I ran a nonprofit investigative reporting center in the Philippines for 17 years, and so have intimate knowledge of the challenges faced by these investigative reporting organizations. For sure, physical threats and legal harassment are difficult to deal with, but more routine problems – like training and keeping talented staff, managing partnerships with mainstream news organizations, and perhaps most formidable of all, ensuring a stable revenue stream – can be even more challenging. I’ll wager that for the most part, directors of investigative nonprofits stay awake at night thinking about next year’s payroll rather than contemplating jail time because of a controversial story. Read the rest of this entry »
In 2008, Italy’s deputy finance minister published online the declared incomes and corresponding taxes paid by everyone in the country. Vincenzo Visco had led the government’s campaign against tax evasion and believed that Italy’s debt had reached disastrous levels. He said the publication of tax data was “an exercise of transparency, of democracy.” That exercise, however, quickly ended as Italy’s data protection agency ordered the information taken down after a day, saying that its publication violated privacy.
Taxes most everywhere are a controversial issue – just ask Gerard Depardieu, who fled the high taxes of his native France and accepted the offer of Russian citizenship last week. Around the world, many governments are proposing painful solutions to the problem of public debt and imposing heavier tax burdens on citizens. As government services are cut because public coffers are bare, public attention is shifting to the taxes paid – or not paid – by the wealthy and the privileged.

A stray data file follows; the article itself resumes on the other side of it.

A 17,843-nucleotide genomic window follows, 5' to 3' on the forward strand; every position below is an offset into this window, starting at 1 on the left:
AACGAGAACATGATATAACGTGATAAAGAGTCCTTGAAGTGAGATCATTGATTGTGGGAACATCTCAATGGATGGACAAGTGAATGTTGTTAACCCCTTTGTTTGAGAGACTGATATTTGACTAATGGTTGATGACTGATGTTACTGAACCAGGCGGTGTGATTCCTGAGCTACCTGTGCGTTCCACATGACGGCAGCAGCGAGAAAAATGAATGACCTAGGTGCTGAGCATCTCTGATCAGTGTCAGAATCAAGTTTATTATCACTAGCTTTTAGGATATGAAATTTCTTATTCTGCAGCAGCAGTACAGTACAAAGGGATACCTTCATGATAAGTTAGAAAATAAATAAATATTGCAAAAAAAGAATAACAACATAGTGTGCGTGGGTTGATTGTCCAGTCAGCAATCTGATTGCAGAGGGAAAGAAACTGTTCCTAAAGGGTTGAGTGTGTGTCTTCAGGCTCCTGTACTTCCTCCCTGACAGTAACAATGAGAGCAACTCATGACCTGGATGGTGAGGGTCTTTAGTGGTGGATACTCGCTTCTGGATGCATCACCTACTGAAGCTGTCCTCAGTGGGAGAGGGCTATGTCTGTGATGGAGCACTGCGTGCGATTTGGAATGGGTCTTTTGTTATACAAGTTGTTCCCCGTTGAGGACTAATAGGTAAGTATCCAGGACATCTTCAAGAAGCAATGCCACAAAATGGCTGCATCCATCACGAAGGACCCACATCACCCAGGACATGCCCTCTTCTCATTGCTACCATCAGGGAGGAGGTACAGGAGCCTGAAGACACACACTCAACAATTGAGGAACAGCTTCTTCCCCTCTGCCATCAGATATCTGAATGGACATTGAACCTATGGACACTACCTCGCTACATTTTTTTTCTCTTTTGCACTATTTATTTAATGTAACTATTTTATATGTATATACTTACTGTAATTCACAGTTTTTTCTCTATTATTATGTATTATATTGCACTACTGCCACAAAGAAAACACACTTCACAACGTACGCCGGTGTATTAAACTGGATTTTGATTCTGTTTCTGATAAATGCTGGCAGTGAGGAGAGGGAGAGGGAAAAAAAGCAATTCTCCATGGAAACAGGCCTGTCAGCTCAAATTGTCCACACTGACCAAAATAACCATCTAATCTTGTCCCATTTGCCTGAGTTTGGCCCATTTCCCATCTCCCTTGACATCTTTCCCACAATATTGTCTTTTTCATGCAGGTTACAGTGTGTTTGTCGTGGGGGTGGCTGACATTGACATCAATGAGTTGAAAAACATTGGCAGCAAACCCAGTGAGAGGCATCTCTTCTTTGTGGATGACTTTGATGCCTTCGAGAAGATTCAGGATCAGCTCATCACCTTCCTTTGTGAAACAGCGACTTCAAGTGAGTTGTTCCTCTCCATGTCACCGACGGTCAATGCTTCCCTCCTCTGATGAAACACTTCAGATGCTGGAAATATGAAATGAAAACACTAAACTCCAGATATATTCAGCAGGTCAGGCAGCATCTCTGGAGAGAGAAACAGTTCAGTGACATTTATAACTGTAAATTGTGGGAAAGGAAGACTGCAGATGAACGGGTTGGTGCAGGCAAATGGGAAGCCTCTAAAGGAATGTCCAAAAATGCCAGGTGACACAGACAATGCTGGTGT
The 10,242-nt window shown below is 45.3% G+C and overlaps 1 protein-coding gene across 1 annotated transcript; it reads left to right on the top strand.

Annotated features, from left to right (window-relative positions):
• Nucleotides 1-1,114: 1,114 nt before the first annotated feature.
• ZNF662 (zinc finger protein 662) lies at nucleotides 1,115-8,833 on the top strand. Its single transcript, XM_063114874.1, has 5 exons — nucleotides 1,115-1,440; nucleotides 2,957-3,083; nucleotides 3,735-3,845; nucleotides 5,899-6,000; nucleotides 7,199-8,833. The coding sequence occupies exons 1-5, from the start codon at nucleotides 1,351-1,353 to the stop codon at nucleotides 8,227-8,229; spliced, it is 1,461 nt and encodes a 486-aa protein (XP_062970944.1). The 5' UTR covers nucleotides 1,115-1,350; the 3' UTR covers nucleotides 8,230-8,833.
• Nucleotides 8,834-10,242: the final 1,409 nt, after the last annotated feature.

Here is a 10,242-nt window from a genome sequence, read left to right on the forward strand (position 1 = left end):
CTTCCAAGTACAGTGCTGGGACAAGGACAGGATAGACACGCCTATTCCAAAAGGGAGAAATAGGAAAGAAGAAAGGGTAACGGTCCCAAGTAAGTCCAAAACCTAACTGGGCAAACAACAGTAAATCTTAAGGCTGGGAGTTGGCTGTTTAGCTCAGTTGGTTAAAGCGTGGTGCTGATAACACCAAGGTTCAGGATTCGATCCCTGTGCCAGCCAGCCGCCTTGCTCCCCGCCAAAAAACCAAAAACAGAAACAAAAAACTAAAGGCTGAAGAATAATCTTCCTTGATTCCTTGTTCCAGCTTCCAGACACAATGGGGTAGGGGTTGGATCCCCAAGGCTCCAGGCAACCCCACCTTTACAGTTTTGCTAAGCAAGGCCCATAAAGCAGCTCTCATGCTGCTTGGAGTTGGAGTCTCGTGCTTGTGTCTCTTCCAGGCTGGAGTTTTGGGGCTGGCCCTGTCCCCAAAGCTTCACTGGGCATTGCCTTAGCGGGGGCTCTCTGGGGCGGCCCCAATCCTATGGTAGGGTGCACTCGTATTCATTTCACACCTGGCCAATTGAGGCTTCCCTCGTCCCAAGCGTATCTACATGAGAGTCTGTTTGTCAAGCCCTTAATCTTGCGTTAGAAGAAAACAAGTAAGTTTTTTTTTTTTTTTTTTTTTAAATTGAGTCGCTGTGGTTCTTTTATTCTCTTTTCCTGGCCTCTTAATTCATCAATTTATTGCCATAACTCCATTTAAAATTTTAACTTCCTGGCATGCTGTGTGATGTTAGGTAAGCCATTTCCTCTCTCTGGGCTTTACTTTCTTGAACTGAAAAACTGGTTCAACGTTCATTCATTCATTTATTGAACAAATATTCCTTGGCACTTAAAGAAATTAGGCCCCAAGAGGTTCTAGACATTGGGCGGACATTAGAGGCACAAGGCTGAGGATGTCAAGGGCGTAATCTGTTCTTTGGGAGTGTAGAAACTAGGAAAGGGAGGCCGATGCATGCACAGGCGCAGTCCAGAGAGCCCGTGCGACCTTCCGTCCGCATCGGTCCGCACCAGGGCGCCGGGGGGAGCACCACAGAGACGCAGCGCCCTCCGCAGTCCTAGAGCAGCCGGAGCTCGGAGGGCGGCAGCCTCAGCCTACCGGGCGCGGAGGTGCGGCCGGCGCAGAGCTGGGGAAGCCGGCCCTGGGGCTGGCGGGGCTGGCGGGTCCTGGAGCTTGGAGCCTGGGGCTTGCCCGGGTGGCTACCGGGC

The problem with investigating the taxes paid by individuals is that this information is confidential. And since Visco’s exercise in pique, no country has followed Italy’s example. The exception is Scandinavia, where tax information has been public for over a century (more on how to access this information below). In some countries, too, it’s customary, though not mandatory, for candidates for the highest office to disclose their tax returns. Even in secretive Ukraine, candidates in the last election made public their tax ID numbers and their properties.